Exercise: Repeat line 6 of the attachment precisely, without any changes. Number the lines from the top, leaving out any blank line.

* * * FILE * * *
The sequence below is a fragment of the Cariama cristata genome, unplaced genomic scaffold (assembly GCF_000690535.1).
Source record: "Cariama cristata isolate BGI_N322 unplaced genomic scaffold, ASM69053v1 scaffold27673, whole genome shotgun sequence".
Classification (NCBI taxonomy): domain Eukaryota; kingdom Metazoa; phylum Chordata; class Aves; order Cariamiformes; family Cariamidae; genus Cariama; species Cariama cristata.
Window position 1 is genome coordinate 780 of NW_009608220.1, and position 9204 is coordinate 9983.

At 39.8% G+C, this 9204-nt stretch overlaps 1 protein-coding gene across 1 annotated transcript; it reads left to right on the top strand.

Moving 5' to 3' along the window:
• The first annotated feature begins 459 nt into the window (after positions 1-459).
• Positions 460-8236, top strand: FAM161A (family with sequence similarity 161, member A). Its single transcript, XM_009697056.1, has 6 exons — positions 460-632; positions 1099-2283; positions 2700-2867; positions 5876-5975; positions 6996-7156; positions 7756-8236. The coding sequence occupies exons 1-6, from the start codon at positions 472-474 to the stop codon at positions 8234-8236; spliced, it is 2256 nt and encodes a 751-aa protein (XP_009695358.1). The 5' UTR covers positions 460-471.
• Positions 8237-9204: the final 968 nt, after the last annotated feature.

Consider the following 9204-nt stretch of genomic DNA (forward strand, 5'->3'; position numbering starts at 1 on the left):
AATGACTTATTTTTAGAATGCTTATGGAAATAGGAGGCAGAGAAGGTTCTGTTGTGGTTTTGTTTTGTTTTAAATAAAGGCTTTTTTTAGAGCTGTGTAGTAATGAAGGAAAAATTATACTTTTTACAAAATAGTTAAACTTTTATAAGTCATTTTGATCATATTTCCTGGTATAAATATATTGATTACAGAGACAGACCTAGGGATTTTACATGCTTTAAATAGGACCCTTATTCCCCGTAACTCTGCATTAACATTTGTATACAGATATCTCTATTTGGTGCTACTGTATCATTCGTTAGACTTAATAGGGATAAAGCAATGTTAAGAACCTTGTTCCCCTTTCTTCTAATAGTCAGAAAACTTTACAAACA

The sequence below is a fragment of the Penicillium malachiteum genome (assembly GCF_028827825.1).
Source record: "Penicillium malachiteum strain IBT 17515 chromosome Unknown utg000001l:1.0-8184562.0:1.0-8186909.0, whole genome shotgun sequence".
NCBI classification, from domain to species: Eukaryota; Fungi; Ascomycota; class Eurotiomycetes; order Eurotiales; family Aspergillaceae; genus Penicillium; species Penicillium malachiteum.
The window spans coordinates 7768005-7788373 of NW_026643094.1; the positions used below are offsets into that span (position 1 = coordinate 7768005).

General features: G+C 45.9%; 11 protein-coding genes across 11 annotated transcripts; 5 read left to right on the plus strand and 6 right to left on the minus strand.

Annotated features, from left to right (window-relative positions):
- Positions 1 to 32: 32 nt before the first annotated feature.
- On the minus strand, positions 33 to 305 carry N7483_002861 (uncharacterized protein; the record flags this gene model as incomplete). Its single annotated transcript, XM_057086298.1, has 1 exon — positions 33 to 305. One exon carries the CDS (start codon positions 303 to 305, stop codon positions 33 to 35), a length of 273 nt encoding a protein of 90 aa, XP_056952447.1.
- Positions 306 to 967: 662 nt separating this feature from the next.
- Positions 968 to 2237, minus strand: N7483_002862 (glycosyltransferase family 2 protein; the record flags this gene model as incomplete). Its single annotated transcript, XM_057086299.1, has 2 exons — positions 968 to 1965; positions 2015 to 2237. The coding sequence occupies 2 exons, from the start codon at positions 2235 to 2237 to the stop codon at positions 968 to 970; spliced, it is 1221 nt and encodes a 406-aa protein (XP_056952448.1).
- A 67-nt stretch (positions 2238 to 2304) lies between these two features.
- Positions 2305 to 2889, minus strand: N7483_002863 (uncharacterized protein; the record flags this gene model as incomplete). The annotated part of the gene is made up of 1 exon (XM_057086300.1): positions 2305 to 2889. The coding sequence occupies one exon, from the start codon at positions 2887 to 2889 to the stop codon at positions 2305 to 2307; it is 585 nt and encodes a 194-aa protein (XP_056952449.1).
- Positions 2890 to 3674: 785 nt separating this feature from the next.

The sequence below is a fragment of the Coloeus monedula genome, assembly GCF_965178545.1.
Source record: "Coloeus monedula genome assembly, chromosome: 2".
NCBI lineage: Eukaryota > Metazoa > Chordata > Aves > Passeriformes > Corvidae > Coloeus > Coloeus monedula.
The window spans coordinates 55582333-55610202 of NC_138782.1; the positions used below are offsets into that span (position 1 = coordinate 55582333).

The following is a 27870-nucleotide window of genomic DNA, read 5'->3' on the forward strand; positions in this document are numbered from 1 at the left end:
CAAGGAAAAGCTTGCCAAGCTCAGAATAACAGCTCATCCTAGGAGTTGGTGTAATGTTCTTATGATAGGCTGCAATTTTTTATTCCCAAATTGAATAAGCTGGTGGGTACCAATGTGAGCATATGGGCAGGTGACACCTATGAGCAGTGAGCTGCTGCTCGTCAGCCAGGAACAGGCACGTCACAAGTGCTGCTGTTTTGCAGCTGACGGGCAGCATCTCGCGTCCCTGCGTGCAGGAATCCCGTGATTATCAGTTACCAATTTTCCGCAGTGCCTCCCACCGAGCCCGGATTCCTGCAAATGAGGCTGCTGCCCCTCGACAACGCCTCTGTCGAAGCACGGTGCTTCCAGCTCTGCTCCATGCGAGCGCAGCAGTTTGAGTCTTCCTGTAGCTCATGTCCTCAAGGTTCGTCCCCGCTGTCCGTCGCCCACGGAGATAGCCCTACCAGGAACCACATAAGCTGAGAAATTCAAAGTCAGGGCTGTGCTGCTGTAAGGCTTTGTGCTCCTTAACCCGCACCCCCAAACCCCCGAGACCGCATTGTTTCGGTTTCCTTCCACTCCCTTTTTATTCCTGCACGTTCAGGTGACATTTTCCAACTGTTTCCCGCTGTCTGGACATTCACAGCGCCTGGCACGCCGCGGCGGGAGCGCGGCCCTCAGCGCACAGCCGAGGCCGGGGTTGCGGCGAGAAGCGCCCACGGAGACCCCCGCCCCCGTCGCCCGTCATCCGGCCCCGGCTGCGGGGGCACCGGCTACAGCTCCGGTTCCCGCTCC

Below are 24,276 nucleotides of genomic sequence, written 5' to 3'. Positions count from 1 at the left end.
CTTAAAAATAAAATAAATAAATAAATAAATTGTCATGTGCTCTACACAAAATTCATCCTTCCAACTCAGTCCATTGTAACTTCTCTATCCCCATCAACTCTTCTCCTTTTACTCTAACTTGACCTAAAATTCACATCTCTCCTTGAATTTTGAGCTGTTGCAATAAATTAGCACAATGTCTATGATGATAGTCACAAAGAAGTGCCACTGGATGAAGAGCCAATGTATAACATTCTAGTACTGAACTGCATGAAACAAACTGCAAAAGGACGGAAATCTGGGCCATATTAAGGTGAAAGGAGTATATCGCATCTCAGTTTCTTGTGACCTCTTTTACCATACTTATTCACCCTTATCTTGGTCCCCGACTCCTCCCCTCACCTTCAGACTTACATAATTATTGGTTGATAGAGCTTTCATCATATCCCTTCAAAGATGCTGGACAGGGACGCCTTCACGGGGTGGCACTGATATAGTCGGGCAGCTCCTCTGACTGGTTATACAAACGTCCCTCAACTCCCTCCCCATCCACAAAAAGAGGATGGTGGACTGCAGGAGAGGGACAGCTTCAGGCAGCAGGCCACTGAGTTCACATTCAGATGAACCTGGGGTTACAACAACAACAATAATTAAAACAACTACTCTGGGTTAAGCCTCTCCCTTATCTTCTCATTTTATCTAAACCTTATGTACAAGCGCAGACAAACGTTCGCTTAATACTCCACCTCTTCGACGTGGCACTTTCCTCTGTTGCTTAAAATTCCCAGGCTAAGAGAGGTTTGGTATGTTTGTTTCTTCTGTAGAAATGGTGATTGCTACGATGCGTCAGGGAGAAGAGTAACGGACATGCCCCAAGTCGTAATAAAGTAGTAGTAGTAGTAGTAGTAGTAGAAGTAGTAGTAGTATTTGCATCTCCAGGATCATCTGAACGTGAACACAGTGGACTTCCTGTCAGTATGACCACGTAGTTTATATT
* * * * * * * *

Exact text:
Moving 5' to 3' along the window: